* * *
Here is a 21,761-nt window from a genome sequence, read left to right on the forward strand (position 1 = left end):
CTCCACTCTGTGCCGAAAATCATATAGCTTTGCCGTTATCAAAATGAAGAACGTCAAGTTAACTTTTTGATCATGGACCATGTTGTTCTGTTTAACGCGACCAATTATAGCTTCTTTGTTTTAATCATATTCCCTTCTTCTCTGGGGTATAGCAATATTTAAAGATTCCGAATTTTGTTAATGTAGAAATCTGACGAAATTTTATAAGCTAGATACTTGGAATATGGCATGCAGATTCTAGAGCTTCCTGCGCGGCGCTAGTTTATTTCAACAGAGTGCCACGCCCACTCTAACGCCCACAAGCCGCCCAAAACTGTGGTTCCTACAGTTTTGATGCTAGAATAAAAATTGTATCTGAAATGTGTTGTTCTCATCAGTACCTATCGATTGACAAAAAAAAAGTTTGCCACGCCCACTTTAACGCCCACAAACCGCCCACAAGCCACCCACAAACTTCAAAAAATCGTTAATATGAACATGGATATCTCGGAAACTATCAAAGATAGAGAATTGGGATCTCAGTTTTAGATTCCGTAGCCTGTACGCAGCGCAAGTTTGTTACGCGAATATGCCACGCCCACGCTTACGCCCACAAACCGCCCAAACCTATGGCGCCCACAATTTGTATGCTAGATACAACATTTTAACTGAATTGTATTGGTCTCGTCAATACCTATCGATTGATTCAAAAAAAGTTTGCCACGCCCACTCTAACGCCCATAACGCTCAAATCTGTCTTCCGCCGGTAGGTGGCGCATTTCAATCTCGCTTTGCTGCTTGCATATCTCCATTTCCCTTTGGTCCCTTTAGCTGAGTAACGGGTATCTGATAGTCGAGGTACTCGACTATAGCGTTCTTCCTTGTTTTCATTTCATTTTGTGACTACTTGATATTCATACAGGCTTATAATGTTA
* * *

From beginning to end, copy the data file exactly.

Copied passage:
Here is a 21,761-nt window from a genome sequence, read left to right on the forward strand (position 1 = left end):
CTCCACTCTGTGCCGAAAATCATATAGCTTTGCCGTTATCAAAATGAAGAACGTCAAGTTAACTTTTTGATCATGGACCATGTTGTTCTGTTTAACGCGACCAATTATAGCTTCTTTGTTTTAATCATATTCCCTTCTTCTCTGGGGTATAGCAATATTTAAAGATTCCGAATTTTGTTAATGTAGAAATCTGACGAAATTTTATAAGCTAGATACTTGGAATATGGCATGCAGATTCTAGAGCTTCCTGCGCGGCGCTAGTTTATTTCAACAGAGTGCCACGCCCACTCTAACGCCCACAAGCCGCCCAAAACTGTGGTTCCTACAGTTTTGATGCTAGAATAAAAATTGTATCTGAAATGTGTTGTTCTCATCAGTACCTATCGATTGACAAAAAAAAAGTTTGCCACGCCCACTTTAACGCCCACAAACCGCCCACAAGCCACCCACAAACTTCAAAAAATCGTTAATATGAACATGGATATCTCGGAAACTATCAAAGATAGAGAATTGGGATCTCAGTTTTAGATTCCGTAGCCTGTACGCAGCGCAAGTTTGTTACGCGAATATGCCACGCCCACGCTTACGCCCACAAACCGCCCAAACCTATGGCGCCCACAATTTGTATGCTAGATACAACATTTTAACTGAATTGTATTGGTCTCGTCAATACCTATCGATTGATTCAAAAAAAGTTTGCCACGCCCACTCTAACGCCCATAACGCTCAAATCTGTCTTCCGCCGGTAGGTGGCGCATTTCAATCTCGCTTTGCTGCTTGCATATCTCCATTTCCCTTTGGTCCCTTTAGCTGAGTAACGGGTATCTGATAGTCGAGGTACTCGACTATAGCGTTCTTCCTTGTTTTCATTTCATTTTGTGACTACTTGATATTCATACAGGCTTATAATGTTA